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Sleep Apnea Linked to Memory Loss

Study finds disorder shrinks brain cells much the way alcohol, Alzheimer's do

WEDNESDAY, June 11 (HealthDay News) -- People with sleep apnea show tissue loss in brain regions that help store memory, a University of California, Los Angeles (UCLA) study shows.

"Our findings demonstrate that impaired breathing during sleep can lead to serious brain injury that disrupts memory and thinking," principal investigator Ronald Harper, a professor of neurobiology at the David Geffen School of Medicine at UCLA, said in a prepared statement.

People with sleep apnea stop breathing and awaken repeatedly during the night, leading to chronic daytime fatigue and memory and concentration problems. Research has linked sleep apnea to an increased risk of stroke, heart disease and diabetes.

In this study, the UCLA team used MRI to scan the brains of sleep apnea patients. The researchers focused on brain structures called mammillary bodies, located on the underside of the brain.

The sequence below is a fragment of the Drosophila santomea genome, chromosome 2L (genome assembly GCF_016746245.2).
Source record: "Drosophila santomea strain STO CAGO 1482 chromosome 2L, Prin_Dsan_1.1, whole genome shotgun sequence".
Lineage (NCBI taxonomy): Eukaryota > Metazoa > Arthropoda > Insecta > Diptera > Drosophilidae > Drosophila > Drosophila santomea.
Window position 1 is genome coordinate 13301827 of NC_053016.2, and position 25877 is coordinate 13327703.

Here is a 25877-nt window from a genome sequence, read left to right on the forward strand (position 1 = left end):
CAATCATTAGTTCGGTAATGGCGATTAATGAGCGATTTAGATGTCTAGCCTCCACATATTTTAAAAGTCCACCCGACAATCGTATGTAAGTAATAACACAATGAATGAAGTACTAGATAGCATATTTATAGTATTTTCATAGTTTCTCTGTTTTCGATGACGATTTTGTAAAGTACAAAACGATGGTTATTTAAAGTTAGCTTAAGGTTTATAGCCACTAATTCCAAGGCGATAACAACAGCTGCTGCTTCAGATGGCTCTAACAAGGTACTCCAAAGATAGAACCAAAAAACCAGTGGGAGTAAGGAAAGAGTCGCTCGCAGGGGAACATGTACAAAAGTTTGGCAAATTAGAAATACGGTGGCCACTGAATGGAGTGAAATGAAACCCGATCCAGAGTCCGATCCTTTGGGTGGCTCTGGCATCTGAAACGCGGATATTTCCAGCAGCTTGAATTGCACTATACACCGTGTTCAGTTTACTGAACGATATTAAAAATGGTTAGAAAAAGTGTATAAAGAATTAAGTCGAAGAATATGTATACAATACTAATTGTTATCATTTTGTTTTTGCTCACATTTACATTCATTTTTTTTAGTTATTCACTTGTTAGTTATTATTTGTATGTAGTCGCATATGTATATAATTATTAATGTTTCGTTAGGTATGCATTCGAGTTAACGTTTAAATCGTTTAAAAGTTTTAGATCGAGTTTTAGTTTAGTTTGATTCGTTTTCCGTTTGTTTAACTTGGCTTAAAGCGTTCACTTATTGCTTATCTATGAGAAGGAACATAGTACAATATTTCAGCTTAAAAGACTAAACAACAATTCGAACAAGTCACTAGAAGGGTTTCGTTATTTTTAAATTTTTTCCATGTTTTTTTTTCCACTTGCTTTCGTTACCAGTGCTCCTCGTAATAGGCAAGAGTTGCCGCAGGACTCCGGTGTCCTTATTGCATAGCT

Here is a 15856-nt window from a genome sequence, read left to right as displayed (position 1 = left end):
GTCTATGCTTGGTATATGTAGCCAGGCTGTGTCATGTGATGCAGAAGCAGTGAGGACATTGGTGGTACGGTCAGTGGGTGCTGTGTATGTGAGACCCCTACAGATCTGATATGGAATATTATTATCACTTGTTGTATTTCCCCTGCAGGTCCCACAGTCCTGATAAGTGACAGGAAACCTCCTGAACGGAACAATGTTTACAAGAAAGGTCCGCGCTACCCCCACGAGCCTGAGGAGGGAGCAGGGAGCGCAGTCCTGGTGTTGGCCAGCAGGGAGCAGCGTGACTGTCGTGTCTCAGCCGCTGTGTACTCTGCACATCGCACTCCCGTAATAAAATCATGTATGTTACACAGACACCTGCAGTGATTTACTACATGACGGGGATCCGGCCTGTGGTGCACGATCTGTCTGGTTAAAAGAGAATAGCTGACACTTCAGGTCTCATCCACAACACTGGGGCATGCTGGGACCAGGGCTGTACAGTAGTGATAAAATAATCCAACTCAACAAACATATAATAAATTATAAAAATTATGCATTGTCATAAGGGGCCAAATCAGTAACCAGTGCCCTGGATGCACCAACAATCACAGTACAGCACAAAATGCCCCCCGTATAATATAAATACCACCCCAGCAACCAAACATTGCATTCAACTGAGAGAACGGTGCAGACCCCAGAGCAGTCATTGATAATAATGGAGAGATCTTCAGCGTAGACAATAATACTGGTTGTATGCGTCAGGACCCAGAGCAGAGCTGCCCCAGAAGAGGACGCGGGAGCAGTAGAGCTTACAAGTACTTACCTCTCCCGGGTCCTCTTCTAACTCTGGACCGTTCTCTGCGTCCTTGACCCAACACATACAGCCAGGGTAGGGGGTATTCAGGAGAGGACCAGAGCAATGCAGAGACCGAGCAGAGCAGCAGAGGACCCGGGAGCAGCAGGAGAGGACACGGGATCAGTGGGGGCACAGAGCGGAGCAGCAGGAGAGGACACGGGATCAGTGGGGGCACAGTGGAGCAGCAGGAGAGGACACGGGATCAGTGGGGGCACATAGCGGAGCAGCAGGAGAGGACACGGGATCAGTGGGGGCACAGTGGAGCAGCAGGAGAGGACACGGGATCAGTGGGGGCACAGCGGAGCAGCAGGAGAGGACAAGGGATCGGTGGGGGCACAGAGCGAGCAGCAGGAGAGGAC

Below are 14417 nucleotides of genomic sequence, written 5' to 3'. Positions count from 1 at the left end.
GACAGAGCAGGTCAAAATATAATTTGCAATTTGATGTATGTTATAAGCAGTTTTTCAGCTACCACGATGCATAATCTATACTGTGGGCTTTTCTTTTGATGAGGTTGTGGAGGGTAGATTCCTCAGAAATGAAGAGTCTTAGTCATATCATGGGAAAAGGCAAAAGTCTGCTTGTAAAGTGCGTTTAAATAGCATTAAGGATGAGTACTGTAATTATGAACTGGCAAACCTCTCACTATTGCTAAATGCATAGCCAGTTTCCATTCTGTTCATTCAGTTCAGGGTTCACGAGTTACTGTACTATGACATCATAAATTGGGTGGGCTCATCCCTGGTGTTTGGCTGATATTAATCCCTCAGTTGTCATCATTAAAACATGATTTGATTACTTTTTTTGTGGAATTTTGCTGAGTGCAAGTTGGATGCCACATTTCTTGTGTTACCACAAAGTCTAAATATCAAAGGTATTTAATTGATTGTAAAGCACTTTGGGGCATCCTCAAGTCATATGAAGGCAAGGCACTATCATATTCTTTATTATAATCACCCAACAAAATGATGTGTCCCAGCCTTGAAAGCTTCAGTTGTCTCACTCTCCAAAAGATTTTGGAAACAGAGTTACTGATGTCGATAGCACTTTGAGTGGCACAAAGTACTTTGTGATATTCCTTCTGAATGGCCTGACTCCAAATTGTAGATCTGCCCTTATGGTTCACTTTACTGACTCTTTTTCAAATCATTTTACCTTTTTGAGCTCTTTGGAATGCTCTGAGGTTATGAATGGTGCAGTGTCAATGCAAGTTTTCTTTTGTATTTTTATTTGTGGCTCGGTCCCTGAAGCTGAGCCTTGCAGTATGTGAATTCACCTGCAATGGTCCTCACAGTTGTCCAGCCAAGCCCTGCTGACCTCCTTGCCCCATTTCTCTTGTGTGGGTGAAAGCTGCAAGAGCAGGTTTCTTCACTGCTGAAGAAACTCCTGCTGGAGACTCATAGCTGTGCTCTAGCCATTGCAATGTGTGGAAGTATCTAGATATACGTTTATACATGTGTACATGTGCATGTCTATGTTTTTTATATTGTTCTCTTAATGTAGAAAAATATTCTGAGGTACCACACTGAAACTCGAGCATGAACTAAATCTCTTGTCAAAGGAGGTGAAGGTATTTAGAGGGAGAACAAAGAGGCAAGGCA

The study found that the mammillary bodies of the 43 sleep apnea patients were almost 20 percent smaller than those in 66 people without sleep apnea. The results will be published in the June 27 issue of Neuroscience Letters.

Repeated drops in oxygen experienced by sleep apnea patients may lead to brain injury, Harper suggested. He noted that lack of oxygen during an apnea episode can cause brain cell death.

"The reduced size of the mammillary bodies suggests that they've suffered a harmful event resulting in sizable cell loss. The fact that patients' memory problems continue despite treatment for their sleep disorder implies a long-lasting brain injury," Harper said.

"The findings are important, because patients suffering from memory loss from other syndromes, such as alcoholism or Alzheimer's disease, also show shrunken mammillary bodies," lead author Rajesh Kumar, an assistant researcher in neurobiology, said in a prepared statement.

"Physicians treat memory loss in alcoholic patients with massive amounts of thiamine, or vitamin B1. We suspect that the dose helps dying cells to recover, enabling the brain to use them again," Kumar said.

He and Harper plan to study whether taking supplemental vitamin B1 can help restore memory in sleep apnea patients. The vitamin moves glucose into cells, which prevents their death from oxygen starvation.

More information

The American Academy of Family Physicians has more about sleep apnea.

-- Robert Preidt

SOURCE: University of California, Los Angeles, news release, June 11, 2008

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